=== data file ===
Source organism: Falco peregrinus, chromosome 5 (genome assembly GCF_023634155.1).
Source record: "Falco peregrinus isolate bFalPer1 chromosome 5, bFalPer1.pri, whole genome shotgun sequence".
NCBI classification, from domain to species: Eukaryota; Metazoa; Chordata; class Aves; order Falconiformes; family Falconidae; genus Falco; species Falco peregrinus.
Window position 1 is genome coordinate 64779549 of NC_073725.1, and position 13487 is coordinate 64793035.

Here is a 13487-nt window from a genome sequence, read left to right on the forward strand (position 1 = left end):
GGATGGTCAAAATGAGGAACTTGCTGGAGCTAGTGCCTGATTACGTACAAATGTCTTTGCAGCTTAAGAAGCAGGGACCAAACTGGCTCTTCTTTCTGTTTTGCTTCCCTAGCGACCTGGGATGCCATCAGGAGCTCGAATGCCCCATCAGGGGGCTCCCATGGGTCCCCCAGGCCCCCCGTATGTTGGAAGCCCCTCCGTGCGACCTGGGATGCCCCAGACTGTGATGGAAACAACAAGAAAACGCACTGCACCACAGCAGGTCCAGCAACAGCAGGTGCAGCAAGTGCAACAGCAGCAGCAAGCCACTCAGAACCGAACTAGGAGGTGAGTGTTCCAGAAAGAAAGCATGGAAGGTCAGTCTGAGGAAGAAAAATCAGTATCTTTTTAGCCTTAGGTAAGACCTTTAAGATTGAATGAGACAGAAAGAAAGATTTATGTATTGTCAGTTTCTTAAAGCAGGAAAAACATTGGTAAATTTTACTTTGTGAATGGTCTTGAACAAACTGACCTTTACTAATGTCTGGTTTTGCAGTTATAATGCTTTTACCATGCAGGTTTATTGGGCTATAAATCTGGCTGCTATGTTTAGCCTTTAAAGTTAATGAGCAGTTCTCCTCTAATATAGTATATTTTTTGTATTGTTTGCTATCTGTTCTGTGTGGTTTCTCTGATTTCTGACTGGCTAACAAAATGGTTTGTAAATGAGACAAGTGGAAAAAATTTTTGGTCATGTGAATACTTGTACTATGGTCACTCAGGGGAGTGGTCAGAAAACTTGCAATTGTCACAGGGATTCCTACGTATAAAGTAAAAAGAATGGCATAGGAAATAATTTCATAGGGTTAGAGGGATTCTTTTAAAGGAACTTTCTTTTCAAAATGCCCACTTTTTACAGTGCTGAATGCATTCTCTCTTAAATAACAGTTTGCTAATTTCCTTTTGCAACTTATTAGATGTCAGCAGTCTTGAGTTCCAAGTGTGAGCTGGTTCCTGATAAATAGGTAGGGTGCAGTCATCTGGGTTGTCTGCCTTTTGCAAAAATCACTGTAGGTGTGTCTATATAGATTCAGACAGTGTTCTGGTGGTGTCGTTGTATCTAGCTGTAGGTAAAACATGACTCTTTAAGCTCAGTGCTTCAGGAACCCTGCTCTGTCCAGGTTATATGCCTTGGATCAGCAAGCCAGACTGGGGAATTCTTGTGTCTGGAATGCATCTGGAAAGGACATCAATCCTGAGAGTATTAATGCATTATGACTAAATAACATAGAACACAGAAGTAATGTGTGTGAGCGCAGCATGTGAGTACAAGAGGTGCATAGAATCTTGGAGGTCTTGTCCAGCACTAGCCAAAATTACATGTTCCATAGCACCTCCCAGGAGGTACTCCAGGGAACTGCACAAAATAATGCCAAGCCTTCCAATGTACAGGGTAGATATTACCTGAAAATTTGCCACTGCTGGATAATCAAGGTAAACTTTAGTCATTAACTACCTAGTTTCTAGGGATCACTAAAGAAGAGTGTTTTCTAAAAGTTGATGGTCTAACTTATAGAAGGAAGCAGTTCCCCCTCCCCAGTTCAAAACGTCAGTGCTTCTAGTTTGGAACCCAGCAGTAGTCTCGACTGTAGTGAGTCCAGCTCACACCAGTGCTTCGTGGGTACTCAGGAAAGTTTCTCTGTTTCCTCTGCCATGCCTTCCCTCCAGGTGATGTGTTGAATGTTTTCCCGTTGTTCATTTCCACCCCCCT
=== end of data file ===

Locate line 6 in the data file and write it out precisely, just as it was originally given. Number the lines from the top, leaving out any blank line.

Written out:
GGATGGTCAAAATGAGGAACTTGCTGGAGCTAGTGCCTGATTACGTACAAATGTCTTTGCAGCTTAAGAAGCAGGGACCAAACTGGCTCTTCTTTCTGTTTTGCTTCCCTAGCGACCTGGGATGCCATCAGGAGCTCGAATGCCCCATCAGGGGGCTCCCATGGGTCCCCCAGGCCCCCCGTATGTTGGAAGCCCCTCCGTGCGACCTGGGATGCCCCAGACTGTGATGGAAACAACAAGAAAACGCACTGCACCACAGCAGGTCCAGCAACAGCAGGTGCAGCAAGTGCAACAGCAGCAGCAAGCCACTCAGAACCGAACTAGGAGGTGAGTGTTCCAGAAAGAAAGCATGGAAGGTCAGTCTGAGGAAGAAAAATCAGTATCTTTTTAGCCTTAGGTAAGACCTTTAAGATTGAATGAGACAGAAAGAAAGATTTATGTATTGTCAGTTTCTTAAAGCAGGAAAAACATTGGTAAATTTTACTTTGTGAATGGTCTTGAACAAACTGACCTTTACTAATGTCTGGTTTTGCAGTTATAATGCTTTTACCATGCAGGTTTATTGGGCTATAAATCTGGCTGCTATGTTTAGCCTTTAAAGTTAATGAGCAGTTCTCCTCTAATATAGTATATTTTTTGTATTGTTTGCTATCTGTTCTGTGTGGTTTCTCTGATTTCTGACTGGCTAACAAAATGGTTTGTAAATGAGACAAGTGGAAAAAATTTTTGGTCATGTGAATACTTGTACTATGGTCACTCAGGGGAGTGGTCAGAAAACTTGCAATTGTCACAGGGATTCCTACGTATAAAGTAAAAAGAATGGCATAGGAAATAATTTCATAGGGTTAGAGGGATTCTTTTAAAGGAACTTTCTTTTCAAAATGCCCACTTTTTACAGTGCTGAATGCATTCTCTCTTAAATAACAGTTTGCTAATTTCCTTTTGCAACTTATTAGATGTCAGCAGTCTTGAGTTCCAAGTGTGAGCTGGTTCCTGATAAATAGGTAGGGTGCAGTCATCTGGGTTGTCTGCCTTTTGCAAAAATCACTGTAGGTGTGTCTATATAGATTCAGACAGTGTTCTGGTGGTGTCGTTGTATCTAGCTGTAGGTAAAACATGACTCTTTAAGCTCAGTGCTTCAGGAACCCTGCTCTGTCCAGGTTATATGCCTTGGATCAGCAAGCCAGACTGGGGAATTCTTGTGTCTGGAATGCATCTGGAAAGGACATCAATCCTGAGAGTATTAATGCATTATGACTAAATAACATAGAACACAGAAGTAATGTGTGTGAGCGCAGCATGTGAGTACAAGAGGTGCATAGAATCTTGGAGGTCTTGTCCAGCACTAGCCAAAATTACATGTTCCATAGCACCTCCCAGGAGGTACTCCAGGGAACTGCACAAAATAATGCCAAGCCTTCCAATGTACAGGGTAGATATTACCTGAAAATTTGCCACTGCTGGATAATCAAGGTAAACTTTAGTCATTAACTACCTAGTTTCTAGGGATCACTAAAGAAGAGTGTTTTCTAAAAGTTGATGGTCTAACTTATAGAAGGAAGCAGTTCCCCCTCCCCAGTTCAAAACGTCAGTGCTTCTAGTTTGGAACCCAGCAGTAGTCTCGACTGTAGTGAGTCCAGCTCACACCAGTGCTTCGTGGGTACTCAGGAAAGTTTCTCTGTTTCCTCTGCCATGCCTTCCCTCCAGGTGATGTGTTGAATGTTTTCCCGTTGTTCATTTCCACCCCCCT